To live a full, joyful life, sometimes you need to pause, change things up, get quiet, look inside and just be.

We often think we are taking short breaks during our working day or our busy life, but are we actually stopping to just ‘be’,  or do we continue with the ‘doing?’

Stepping of ‘autopilot’ as it is known helps us to really appreciate each moment, notice what is going on and feel real gratitude. It does of course take practice, but it’s well worth the effort and helps you to really notice moments that often pass us by when we are in that constant state of ‘mind wandering’

When’s the last time you stopped DOING for an extended period of time and experienced BEING?

You may wonder, what does this even mean? What does a true break look like? How is possible to just be? Keep reading…

It’s often difficult to truly STOP. Yet, stopping allows you to take in the beauty of life, without needing to produce anything or tend to someone else’s needs. It breaks your pattern of doing and opens you to so much more.

We often admire those who work hard and get things done more than we value those people who are fully present to their loved ones, or those who savour their precious time by taking breaks to enjoy the fruits of their labour.

When you stop to think about this, it’s quite sad. We work, work, work…then we work some more (I’m can be guilty of this too!). We make productivity our priority, losing sight of one of the most important reasons we work —  to revel in the beauty that surrounds us and the beauty that’s within us.

Sometimes it’s scary to stop because underneath all the busy-ness, you may not know what you’ll find or where your thoughts, feelings, sensations and memories will lead you.

As humans, we are innately fearful of the unknown. We cling to knowing because knowing is the alluring illusion of control – and control feels safe. Unfortunately, this safety and control is all in your mind.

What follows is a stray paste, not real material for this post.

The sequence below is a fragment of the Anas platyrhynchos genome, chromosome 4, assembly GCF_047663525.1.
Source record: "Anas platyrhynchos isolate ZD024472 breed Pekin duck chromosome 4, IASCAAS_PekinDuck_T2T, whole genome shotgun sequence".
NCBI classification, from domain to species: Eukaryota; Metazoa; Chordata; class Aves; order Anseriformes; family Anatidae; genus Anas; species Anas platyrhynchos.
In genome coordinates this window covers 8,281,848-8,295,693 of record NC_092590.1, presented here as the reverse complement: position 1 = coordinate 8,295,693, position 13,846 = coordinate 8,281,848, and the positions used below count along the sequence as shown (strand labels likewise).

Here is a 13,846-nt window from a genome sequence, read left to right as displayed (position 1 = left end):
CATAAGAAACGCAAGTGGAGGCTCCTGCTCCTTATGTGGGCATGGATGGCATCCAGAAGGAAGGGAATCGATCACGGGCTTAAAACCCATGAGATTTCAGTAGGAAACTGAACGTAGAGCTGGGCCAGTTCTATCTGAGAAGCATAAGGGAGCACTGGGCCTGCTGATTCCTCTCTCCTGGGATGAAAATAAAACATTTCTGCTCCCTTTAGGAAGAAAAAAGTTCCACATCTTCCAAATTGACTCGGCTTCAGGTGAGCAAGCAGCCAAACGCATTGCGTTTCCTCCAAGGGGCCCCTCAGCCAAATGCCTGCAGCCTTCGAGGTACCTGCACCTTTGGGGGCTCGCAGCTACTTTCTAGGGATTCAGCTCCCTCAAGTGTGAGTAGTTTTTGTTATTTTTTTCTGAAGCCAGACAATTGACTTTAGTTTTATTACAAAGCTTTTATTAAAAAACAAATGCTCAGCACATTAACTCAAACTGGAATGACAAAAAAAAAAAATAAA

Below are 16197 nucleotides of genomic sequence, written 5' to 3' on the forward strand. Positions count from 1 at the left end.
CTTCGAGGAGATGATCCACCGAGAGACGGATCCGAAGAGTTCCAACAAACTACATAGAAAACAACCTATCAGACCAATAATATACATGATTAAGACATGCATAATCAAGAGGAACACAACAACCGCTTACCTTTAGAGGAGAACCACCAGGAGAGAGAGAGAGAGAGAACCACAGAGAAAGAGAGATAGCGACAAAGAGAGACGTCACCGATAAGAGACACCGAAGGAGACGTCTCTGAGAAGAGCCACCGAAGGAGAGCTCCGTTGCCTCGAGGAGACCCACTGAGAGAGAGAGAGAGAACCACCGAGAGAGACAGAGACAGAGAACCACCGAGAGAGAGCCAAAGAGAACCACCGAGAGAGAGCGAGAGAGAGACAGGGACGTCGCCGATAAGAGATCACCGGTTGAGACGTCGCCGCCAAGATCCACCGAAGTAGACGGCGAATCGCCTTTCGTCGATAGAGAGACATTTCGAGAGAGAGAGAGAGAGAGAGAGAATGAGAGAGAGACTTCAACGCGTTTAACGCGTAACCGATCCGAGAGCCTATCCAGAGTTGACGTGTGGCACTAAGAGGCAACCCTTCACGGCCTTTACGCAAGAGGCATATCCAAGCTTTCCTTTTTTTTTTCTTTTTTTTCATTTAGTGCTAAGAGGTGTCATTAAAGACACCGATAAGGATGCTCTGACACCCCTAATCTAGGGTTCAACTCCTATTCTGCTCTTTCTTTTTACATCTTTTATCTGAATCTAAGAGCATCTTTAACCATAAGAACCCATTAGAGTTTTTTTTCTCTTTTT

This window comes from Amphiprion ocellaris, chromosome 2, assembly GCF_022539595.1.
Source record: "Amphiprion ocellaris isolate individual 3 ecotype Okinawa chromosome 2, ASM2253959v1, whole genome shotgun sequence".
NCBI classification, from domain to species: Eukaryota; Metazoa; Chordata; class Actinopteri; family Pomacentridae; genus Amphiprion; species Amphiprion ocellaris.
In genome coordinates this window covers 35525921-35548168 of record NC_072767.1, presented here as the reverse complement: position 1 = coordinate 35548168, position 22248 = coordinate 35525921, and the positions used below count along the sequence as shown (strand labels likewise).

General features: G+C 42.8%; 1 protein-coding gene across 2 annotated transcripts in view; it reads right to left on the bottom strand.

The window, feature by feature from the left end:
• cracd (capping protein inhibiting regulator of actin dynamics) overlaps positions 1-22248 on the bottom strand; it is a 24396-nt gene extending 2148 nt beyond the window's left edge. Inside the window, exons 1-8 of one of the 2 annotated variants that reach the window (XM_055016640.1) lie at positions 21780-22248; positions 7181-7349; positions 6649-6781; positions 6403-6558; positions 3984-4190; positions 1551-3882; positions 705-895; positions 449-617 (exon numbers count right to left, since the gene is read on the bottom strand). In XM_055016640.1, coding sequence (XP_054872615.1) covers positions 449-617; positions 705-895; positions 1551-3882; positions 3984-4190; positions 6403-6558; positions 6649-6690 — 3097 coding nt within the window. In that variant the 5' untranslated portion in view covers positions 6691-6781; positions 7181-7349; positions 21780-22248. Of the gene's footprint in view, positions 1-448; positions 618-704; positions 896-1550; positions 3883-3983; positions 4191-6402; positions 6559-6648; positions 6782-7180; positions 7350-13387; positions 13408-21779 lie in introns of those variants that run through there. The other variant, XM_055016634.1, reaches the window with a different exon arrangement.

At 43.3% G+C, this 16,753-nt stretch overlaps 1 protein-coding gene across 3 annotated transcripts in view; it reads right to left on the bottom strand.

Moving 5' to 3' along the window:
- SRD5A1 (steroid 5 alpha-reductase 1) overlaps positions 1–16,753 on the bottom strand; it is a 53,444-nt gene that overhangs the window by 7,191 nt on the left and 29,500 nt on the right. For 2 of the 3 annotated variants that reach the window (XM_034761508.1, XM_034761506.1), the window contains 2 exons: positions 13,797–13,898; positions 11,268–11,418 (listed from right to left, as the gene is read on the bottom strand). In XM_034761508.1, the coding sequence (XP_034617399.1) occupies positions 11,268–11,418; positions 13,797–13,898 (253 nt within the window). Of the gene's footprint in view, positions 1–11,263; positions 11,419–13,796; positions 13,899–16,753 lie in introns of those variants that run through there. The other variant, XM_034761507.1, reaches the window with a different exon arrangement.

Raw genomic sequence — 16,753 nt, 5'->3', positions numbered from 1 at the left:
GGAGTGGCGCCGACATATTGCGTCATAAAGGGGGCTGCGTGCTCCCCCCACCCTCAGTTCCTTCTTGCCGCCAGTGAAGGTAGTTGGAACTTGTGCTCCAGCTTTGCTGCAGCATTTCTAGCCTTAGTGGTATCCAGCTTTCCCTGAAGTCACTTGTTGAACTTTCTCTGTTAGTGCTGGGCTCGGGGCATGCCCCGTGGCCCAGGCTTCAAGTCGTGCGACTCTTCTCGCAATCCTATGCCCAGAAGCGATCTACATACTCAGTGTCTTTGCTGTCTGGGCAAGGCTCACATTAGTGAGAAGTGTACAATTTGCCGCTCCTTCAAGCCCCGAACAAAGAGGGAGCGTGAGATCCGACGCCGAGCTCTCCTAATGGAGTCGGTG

However, when you take a true break, you learn how to be present and to fall in love again with the magic of being alive (even if it’s a bit scary to stop distracting yourself from what exists within). When you give yourself to truly BE, your whole body and all your senses light up. This is the product of mindfulness at its best.

To live a full, joyful life, sometimes you need to pause, change things up, get quiet, look inside and be.

In a car, we can sometimes drive for miles “on automatic pilot,” without really being aware of what we are doing. In the same way, we may not be really “present” moment-by-moment, for much of our lives: We can often be “miles away” without know­ing it.

On automatic pilot, we are more likely to have our “buttons pressed”: Events around us and thoughts, feelings, and sensations in the mind (of which we may be only dimly aware) can trigger old habits of thinking that are often unhelpful and may lead to worsening mood.

By becoming more aware of our thoughts, feelings, and body sensations, from moment to moment, we give ourselves the possibility of greater freedom and choice; we do not have to go into the same old “mental ruts” that may have caused problems in the past.

The aim mindfulness is to increase awareness so that we can respond to situations with choice rather than react automatically. We do that by practicing to become more aware of where our attention is, and deliberately changing the focus of attention, over and over again.

Step off the autopilot

This activity is designed to bring mindfulness into your everyday life.

 

Choose one activity each day that you often do in automatic pilot.

Activities such as brushing your teeth, eating a meal, attending lectures, showering, preparing for bed, walking in the park are suitable. It is probably best to stick with one activity for a week or longer rather than changing the activity regularly.

 

When the time comes for that activity, do it in a fully mindful frame of mind.

Pay attention to the activity itself, what is happening right now. With teeth brushing you might feel the touch of the brush on each tooth and the gum, note the noise it is making become aware of the taste of the toothpaste. Just like in the breath awareness, if you find yourself thinking of other things then note it for a second or two and return to the sensations associated with brushing the teeth.

 

If the activity is likely to be longer than a few minutes such as eating a meal or walking in the park thenpractice the first two minutes mindfully. Pay attention to what you see, the sounds you hear, the feeling of your clothes as you walk. What can you smell?

 

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